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Hanser Alberto claimed off waivers, Jake Barrett designated for assignment

The Giants switch up their bet from an interesting reliever to an interesting utility infielder.

Milwaukee Brewers v Texas Rangers Photo by Tom Pennington/Getty Images

Well, that was fast. A little less than three weeks after the Giants traded for Diamondbacks reliever Jake Barrett, they’ve designated him for assignment after claiming utility infielder Hanser Alberto off waivers from the Orioles.

It’s worth noting:

Also worth noting: every time the Giants make a transaction that involves the bullpen right now, it forces Doug to rewrite his bullpen piece for the 2019 season preview. This past week has been some slow drip torture for him. Please do not find personal pleasure in his misery.

In the meantime, the Giants added a talented 26 year old position player — no, not that one — to the 40-man roster and have set themselves up nicely in terms of actual roster depth.

The current infield situation looks like this:

Starters: Brandon Belt, Brandon Crawford, Evan Longoria, Joe Panik

Backups: Alen Hanson, Pablo Sandoval, Breyvic Valera, Abiatal Avelino, and Ryder Jones.

Backup backups: Buster Posey, Austin Slater

Last September, it was something like Evan Longoria, Alen Hanson, Chase d’Arnaud, a hamper of socks, and Aramis Garcia after the starters went down. The Giants simply didn’t have much “second-level” depth, and traditionally, when they’ve added these fringe pieces, they’ve been established major league veterans.

Hanser Alberto is young and has some ceiling. I’m going to let the indispensable Giants Prospects Twitter account — which I should definitely hire to work here at some point — do some of the scouting work here:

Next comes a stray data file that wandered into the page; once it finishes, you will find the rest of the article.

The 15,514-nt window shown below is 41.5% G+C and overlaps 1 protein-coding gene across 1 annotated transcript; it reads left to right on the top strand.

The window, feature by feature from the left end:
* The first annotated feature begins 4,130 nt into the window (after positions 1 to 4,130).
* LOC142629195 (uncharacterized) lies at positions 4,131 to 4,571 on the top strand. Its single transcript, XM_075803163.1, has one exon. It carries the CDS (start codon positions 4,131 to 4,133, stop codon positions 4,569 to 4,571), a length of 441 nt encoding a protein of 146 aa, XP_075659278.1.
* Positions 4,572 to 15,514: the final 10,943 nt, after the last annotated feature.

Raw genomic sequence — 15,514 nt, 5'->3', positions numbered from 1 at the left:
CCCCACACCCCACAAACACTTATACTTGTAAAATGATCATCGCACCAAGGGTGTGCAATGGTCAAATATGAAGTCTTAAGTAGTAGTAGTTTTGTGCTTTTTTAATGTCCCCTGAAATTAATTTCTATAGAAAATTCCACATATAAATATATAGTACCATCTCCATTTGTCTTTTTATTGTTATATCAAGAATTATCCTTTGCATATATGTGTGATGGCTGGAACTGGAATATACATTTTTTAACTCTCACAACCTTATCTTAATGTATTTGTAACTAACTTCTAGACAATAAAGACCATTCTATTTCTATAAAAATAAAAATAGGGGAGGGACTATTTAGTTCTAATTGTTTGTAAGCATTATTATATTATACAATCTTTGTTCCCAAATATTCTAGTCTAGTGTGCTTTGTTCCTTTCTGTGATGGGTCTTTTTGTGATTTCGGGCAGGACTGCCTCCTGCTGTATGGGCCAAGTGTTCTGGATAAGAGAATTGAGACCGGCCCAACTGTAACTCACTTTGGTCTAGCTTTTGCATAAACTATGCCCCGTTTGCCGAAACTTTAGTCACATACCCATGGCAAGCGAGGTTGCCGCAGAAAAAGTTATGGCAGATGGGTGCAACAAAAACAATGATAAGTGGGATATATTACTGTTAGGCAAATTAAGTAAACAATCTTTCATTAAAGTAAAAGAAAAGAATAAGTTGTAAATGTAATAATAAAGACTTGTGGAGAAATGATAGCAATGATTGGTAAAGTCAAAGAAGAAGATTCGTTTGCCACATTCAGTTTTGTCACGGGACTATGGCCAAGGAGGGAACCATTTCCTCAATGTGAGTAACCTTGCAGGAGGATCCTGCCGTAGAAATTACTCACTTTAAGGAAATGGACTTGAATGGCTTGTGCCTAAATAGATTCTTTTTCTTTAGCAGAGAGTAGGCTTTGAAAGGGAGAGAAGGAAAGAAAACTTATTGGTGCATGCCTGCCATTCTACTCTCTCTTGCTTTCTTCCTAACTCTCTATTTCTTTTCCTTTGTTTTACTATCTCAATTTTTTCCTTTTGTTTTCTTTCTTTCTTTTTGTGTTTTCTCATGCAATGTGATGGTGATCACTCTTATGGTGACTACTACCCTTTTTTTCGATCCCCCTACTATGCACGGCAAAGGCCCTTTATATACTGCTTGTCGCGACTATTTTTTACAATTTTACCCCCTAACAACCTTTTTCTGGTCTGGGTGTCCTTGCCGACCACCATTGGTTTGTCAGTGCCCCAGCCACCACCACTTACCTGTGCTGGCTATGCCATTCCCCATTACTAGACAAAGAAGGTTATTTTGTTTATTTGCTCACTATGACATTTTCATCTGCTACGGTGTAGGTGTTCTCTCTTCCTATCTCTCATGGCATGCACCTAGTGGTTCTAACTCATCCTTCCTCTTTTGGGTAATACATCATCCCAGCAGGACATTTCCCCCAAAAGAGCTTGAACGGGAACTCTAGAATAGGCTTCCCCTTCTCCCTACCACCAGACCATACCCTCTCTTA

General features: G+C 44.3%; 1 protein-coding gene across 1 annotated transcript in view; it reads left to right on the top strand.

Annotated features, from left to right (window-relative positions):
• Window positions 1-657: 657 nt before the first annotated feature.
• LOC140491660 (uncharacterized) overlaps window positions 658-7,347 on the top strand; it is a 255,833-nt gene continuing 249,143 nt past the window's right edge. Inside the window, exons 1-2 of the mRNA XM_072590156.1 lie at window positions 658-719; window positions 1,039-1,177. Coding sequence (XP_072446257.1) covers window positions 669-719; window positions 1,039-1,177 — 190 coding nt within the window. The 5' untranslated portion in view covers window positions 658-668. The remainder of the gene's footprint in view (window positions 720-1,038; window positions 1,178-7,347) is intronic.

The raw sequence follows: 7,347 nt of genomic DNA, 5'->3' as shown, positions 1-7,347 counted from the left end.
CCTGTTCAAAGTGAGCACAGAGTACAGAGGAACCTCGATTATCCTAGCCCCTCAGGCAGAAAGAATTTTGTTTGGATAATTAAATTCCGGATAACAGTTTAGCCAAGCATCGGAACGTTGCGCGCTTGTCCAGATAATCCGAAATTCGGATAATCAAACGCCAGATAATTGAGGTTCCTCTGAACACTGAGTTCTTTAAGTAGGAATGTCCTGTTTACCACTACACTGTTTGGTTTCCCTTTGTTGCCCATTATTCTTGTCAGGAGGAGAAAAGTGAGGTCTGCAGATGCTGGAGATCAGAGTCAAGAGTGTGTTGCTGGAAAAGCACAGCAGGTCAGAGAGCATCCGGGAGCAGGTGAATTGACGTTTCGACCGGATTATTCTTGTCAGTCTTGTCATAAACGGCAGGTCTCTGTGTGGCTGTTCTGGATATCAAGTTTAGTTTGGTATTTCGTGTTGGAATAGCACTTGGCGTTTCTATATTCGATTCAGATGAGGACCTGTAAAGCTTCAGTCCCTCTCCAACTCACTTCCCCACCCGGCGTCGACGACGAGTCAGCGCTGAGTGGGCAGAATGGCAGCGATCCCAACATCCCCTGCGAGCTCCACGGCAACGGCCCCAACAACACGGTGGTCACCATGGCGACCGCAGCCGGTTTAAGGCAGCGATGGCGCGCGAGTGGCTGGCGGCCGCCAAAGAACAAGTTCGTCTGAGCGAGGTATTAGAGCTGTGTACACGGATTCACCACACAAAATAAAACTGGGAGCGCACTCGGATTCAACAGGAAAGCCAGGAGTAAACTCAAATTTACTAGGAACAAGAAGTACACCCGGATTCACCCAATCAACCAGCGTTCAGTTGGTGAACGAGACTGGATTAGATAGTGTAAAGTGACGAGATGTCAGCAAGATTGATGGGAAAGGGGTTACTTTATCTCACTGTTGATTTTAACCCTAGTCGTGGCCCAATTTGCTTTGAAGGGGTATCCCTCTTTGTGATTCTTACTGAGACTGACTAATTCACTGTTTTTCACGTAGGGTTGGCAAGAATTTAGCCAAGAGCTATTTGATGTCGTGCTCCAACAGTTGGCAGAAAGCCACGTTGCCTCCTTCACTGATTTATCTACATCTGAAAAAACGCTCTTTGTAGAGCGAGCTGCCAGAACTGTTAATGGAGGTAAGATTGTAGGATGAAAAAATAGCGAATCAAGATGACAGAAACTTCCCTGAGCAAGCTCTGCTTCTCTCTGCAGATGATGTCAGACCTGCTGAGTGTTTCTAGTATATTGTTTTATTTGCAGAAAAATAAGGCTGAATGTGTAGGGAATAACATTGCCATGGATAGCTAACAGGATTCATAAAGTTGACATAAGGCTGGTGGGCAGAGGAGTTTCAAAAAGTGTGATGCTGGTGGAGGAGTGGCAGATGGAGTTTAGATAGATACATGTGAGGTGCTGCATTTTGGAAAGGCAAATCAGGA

Indeed, the ol’ Baseball Cube show his minor league slash line across 700+ games to be a paltry .287 / .316 / .393. He has a 3.4% walk rate and 8.79% strikeout rate, which suggests he’s mainly a contact hitter — seemingly a perfect fit for the Giants. Some other quirks of his minor league stat line: 86/121 in stolen bases (71%), 30 hit by pitches, and 56 combined sacrifice hits & flies.

Just based on all those numbers and his general utility — he’s played every infield position in his pro career, but primarily shortstop in the minors and second base in the majors — he looks like a scrappy, hard-nose, gets-his-jersey-dirty player. A high energy guy who’s versatile enough to be league average if given enough time.

In fact, in a lot of ways, he’s a younger, cheaper, controllable (his first year of arbitration won’t be until 2020) version of Yangervis Solarte. His 38 minor league home runs in 7 seasons is just one less than Solarte’s 39 across ten seasons. He has not been a good major league player in the three seasons he’s played — .192 / .210 / .231 with a 4:38 walk to strikeout ratio in just 89 games and 192 plate appearances all with the Rangers despite being claimed by three teams — and doesn’t project to be a very good player this season, but that’s what the options are for and that’s where changes in organizational coaching can help — if not now, then in the next couple of seasons.

Here’s one of those lottery ticket / depth moves that could really be something special. Max Muncy was signed by the Dodgers at the beginning of 2017 after the A’s released him. He stayed in their farm system all year and then emerged as a star player in 2018. The Giants will either move on from (via trade) or need to upgrade their middle infield positions at some point, and it’s not ridiculous to assume that they just claimed the player who will help them do that.

Then again, as pointed out in the comments not long after this went up, he’s actually out of options, and so whatever magic the Giants’ new development team can work will have to be done in the next few weeks, if not sooner. Unless there’s a trade, the 40-man’s full, and there’s a good chance he’ll be one of the first to go to make room for Jose Iglesias, Edwin Jackson, or, I don’t know, like, Logan Forsythe. But, again, certainly not Bryce Harper.

A quick glance of his Statcast data doesn’t really offer any insights, but that’s why Statcast data will always be incomplete — teams will always have more information. Maybe the team’s scouting and data analysis shows that the 99 mph average exit velocity he posted last season on pitches middle-middle and middle-away aren’t fluky and are sustainable with instruction and more playing time. Given the flurry of activity over the past month, we’ll know the team’s plans for him very soon.

UPDATE: None of this matters.